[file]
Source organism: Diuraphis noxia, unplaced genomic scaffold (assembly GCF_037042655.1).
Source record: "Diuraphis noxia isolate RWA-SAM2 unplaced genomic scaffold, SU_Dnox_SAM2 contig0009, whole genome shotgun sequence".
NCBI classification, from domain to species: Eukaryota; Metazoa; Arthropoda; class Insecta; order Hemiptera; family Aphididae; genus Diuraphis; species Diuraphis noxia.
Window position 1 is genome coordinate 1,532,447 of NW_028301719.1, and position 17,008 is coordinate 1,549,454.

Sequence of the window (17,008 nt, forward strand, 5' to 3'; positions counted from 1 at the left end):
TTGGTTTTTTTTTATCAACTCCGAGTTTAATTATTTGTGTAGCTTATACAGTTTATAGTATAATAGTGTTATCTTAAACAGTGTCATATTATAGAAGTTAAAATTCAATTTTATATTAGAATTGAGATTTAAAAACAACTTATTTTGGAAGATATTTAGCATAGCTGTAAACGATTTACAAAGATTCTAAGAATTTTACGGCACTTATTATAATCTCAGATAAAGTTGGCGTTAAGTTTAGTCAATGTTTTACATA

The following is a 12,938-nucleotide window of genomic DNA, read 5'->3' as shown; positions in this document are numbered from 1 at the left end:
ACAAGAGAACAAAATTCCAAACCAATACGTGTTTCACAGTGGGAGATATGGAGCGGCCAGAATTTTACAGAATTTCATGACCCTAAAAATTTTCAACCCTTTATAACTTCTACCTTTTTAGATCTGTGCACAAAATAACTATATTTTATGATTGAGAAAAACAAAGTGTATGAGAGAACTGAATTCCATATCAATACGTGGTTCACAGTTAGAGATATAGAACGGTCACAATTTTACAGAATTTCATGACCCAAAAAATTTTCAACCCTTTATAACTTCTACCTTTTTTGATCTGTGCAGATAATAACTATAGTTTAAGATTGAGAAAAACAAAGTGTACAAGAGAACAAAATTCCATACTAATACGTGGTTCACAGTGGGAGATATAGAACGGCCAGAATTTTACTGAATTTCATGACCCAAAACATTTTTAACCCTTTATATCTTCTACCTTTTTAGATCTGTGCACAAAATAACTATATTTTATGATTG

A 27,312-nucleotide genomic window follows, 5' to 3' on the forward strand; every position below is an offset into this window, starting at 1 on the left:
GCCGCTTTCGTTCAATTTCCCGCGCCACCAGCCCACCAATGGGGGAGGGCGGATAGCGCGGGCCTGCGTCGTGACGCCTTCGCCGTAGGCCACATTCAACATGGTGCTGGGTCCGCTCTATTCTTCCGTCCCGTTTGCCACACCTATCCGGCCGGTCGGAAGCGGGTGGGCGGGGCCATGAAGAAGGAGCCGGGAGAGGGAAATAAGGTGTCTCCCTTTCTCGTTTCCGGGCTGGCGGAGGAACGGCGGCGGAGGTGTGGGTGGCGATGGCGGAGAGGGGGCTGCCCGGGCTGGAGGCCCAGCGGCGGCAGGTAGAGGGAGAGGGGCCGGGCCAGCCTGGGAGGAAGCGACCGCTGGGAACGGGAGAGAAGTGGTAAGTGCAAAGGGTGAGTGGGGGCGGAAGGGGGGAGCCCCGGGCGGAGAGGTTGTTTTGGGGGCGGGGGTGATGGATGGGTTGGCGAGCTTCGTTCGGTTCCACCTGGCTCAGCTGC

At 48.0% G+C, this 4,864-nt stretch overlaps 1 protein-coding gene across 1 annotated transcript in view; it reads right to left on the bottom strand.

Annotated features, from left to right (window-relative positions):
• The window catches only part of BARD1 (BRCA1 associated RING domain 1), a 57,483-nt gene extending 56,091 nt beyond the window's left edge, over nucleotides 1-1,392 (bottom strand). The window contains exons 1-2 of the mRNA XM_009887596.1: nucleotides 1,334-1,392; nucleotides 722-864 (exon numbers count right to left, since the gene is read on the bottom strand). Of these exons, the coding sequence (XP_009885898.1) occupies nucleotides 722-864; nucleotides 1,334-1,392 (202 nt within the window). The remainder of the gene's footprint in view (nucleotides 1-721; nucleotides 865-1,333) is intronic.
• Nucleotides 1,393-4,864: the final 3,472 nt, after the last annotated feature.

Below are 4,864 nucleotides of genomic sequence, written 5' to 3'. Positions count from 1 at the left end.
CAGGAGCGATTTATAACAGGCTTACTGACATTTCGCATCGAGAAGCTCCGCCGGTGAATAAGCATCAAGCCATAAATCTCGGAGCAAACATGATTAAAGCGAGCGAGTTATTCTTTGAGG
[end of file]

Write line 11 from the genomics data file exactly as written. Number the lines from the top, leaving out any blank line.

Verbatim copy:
At 48.0% G+C, this 4,864-nt stretch overlaps 1 protein-coding gene across 1 annotated transcript in view; it reads right to left on the bottom strand.